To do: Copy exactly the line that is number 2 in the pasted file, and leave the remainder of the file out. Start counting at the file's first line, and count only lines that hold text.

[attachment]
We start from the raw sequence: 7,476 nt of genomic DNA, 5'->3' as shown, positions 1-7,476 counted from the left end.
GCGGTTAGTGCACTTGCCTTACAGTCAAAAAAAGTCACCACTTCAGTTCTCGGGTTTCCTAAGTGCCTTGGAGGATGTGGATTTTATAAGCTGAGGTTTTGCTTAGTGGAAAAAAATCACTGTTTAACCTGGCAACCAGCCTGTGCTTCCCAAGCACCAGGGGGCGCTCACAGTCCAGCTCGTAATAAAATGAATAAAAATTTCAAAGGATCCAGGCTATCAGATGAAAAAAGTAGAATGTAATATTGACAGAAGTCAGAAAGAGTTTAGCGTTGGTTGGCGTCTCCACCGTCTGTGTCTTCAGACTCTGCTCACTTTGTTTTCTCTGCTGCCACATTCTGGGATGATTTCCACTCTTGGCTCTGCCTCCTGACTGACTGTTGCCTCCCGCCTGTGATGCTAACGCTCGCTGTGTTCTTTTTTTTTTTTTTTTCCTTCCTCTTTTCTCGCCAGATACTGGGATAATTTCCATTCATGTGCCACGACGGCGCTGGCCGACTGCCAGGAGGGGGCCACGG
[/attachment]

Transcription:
GCGGTTAGTGCACTTGCCTTACAGTCAAAAAAAGTCACCACTTCAGTTCTCGGGTTTCCTAAGTGCCTTGGAGGATGTGGATTTTATAAGCTGAGGTTTTGCTTAGTGGAAAAAAATCACTGTTTAACCTGGCAACCAGCCTGTGCTTCCCAAGCACCAGGGGGCGCTCACAGTCCAGCTCGTAATAAAATGAATAAAAATTTCAAAGGATCCAGGCTATCAGATGAAAAAAGTAGAATGTAATATTGACAGAAGTCAGAAAGAGTTTAGCGTTGGTTGGCGTCTCCACCGTCTGTGTCTTCAGACTCTGCTCACTTTGTTTTCTCTGCTGCCACATTCTGGGATGATTTCCACTCTTGGCTCTGCCTCCTGACTGACTGTTGCCTCCCGCCTGTGATGCTAACGCTCGCTGTGTTCTTTTTTTTTTTTTTTTCCTTCCTCTTTTCTCGCCAGATACTGGGATAATTTCCATTCATGTGCCACGACGGCGCTGGCCGACTGCCAGGAGGGGGCCACGG